Paleonet: Nomen dubium
granierbruno at orange.fr
Mon Feb 25 16:49:44 GMT 2008
Thank you, Pierre, for this answer that concerns mostly the ICZN!
The ICBN (latest version available on http://ibot.sav.sk/icbn/main.htm) has a category for "Nomina rejicienda":
Chapter V Rejection of names (Art. 51, 52, 53, 54, 55, 56, 57, 58)A name (...) is illegitimate and is to be rejected if it was nomenclaturally superfluous when published
BUT there is no "legal" category for "Nomina dubia"!
One algal (Dasyclad) example to illustrate the case:
Myrmekioporella mosana (gen. & sp. nov.) by J. von Pia 1925 is only known from a "reconstruction". No specimen were found in the collections of the NHM in Wien, Austria. There is definitively a problem regarding the "type-material", the locality, ... however Bassoullet et alii (1978, p. 170-171) discussed these taxa and did not came with a "firm" statement regarding their status.
The same problem may exist with the many forms described by R. Endo, Saitama Univ. in Japan, ...
> Message du 20/02/08 00:45
> De : Pierre.Kruse at nt.gov.au
> A : "Bruno GRANIER" , "PaleoNet"
> Copie à :
> Objet : Re: Paleonet: Fossil taxonomy of the 21st Century
> Dear Bruno
> To address your second question, there is already a category for taxa that are
> poorly understood to the extent that they are unrecognisable: nomen dubium. The
> easy way to deal with such a taxon is to treat it as a nomen dubium, and then
> proceed taxonomically as if that taxon did not exist. You will run the 'risk'
> that the nomen dubium will eventually be properly diagnosed (eg according to
> Article 75.5), which may make some of your new taxa junior subjective synonyms.
> The longer way is to apply to the ICZN to have the nomen dubium either
> suppressed, or a neotype specimen nominated which adequately characterises the
> taxon (Article 75.5). This will definitively rid the scene of the 'polluting'
> taxonomic name.
> Dr PD Kruse
> Northern Territory Geological Survey
> PO Box 3000, Darwin NT 0801, Australia
> Tel: (8) 8999 5451 Fax: (8) 8999 6824
> Web: http://www.nt.gov.au/dpifm/Minerals_Energy/Geoscience/
> Bruno GRANIER
> e.fr> To
> Sent by: PaleoNet
> paleonet-bounces+pi cc
> u at nhm.ac.uk Subject
> Paleonet: Fossil taxonomy of the 21st
> 17/02/2008 03:34 AM
> Please respond to
> Bruno GRANIER
> e.fr>; Please
> respond to
> Dear Paleoneters,
> The "subject" of my message might look "provocative"! I did it on purpose in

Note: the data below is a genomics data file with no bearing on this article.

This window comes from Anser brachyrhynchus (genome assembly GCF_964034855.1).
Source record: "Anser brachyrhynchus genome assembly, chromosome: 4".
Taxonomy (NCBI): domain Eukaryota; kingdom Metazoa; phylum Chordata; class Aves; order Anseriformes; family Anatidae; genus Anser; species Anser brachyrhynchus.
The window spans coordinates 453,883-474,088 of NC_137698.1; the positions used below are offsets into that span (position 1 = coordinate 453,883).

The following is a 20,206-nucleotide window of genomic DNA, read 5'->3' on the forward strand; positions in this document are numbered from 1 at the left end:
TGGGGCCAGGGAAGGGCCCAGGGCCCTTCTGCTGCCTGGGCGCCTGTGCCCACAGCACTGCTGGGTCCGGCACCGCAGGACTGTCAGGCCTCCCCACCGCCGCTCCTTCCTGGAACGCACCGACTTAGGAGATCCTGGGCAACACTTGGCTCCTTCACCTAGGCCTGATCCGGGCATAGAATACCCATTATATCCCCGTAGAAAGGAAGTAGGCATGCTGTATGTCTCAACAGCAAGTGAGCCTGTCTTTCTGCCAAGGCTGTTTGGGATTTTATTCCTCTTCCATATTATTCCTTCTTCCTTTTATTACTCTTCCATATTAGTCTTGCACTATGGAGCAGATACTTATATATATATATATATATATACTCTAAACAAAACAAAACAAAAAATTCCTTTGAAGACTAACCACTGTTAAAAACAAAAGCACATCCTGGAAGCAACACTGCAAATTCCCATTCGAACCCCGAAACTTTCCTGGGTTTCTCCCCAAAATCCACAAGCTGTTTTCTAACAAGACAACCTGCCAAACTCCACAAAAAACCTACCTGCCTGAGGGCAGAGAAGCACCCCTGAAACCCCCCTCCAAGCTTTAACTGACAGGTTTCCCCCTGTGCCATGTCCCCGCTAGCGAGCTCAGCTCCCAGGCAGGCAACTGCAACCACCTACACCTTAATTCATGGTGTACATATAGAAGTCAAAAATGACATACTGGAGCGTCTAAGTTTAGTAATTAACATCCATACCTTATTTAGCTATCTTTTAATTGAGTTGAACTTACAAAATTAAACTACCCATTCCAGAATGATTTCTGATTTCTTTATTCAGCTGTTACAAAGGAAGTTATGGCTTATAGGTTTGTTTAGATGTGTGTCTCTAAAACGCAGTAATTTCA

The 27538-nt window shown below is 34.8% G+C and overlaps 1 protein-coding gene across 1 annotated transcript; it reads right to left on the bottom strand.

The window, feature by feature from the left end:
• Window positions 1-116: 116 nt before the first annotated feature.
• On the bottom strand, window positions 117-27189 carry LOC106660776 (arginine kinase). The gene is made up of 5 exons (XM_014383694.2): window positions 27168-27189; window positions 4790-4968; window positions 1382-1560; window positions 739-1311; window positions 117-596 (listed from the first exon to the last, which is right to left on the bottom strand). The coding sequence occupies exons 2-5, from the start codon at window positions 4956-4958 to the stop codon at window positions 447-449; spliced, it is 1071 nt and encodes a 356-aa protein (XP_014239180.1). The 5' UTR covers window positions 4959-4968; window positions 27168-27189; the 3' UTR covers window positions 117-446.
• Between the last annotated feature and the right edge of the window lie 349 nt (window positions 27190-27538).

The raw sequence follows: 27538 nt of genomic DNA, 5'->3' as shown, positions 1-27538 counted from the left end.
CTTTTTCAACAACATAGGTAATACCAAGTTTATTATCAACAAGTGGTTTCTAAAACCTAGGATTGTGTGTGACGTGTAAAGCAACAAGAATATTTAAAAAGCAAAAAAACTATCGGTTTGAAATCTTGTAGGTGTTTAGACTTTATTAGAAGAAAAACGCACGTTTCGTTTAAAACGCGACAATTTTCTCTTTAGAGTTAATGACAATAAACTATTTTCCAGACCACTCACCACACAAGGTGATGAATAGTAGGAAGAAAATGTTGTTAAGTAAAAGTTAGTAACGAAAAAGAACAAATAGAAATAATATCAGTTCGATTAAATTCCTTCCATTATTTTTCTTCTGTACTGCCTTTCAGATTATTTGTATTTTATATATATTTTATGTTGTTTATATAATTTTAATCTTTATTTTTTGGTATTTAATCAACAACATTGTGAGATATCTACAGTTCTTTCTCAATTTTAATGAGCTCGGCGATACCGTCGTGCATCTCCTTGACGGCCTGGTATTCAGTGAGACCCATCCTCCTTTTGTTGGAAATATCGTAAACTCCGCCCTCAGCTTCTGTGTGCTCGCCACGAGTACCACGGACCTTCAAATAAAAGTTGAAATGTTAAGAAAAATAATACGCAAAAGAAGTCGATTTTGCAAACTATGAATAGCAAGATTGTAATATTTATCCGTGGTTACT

> order to initiate a discussion on a set of nomenclatural problems that probably
> deserve to be solved.
> Among them, the question of the nature of the type(s) and variety of "types"
> (holo-, lecto-, para-, topo-, pleiso-) has been partly addressed and will
> generate more discussion.
> I would like to address 2 other problems:
> 1 - suppose that we are dealing with a fossil genus (A) that includes several
> species: the revision of the type-species lead us to consider it should be
> ascribed to another pre-existing genus (B). (A) is therefore considered as a
> junior synonym of (B). All species ascribed to (A) should be transfered into
> the author of the revision did not revised the remaining species ascribed to (A)
> 1.1. provides the new combinations for all of them. He is consider as the author
> of the new combinations, isn't he?
> 1.2. did not provide any new combinations for all of them. Can he be considered
> as the author of the new combinations? or Would it be the first person that
> published the "transliteration" (that is who gave the new combination without a
> preliminary revision of the species but just to take into account the synonymy
> at the generic level)?
> (example: the numerous species formerly ascribed to the fossil red algae
> Archaeolithothamnium (with Archaeolithothamnium rude as the type-species) and
> their new combinations with the modern genus Sporolithon!)
> 2 - the type of a species is lost, the description is poor (XIXth Century), the
> type-locality includes several looking-like forms and it is not possible to
> discriminate which is the closest to the type, the type-locality cannot be
> found, none of the generic or suprageneric diagnostic features are visible on
> the material, ...
> The Code(s) of Nomenclature (Botanical and Zoological) list some conserved names
> as well as rejected names. Rejected names are the ones that did not fit with the
> Code and those that were rejected in favor of a conserved name BUT
> there is no "category" to list names that are effectively abandoned and while
> establishing lists of species we still find these "one-time quoted" / "no longer
> used" forms which are just "polluting the scene".
> I cannot remember where and when I read that they were given an unformal
> category name by analogy to some softwares ("Abandonware refers to computer
> software that is no longer claimed, owned, or copyrighted"). Would you support
> the implementation of such a category?
> Bruno Granier
> Paleonet mailing list
> Paleonet at nhm.ac.uk
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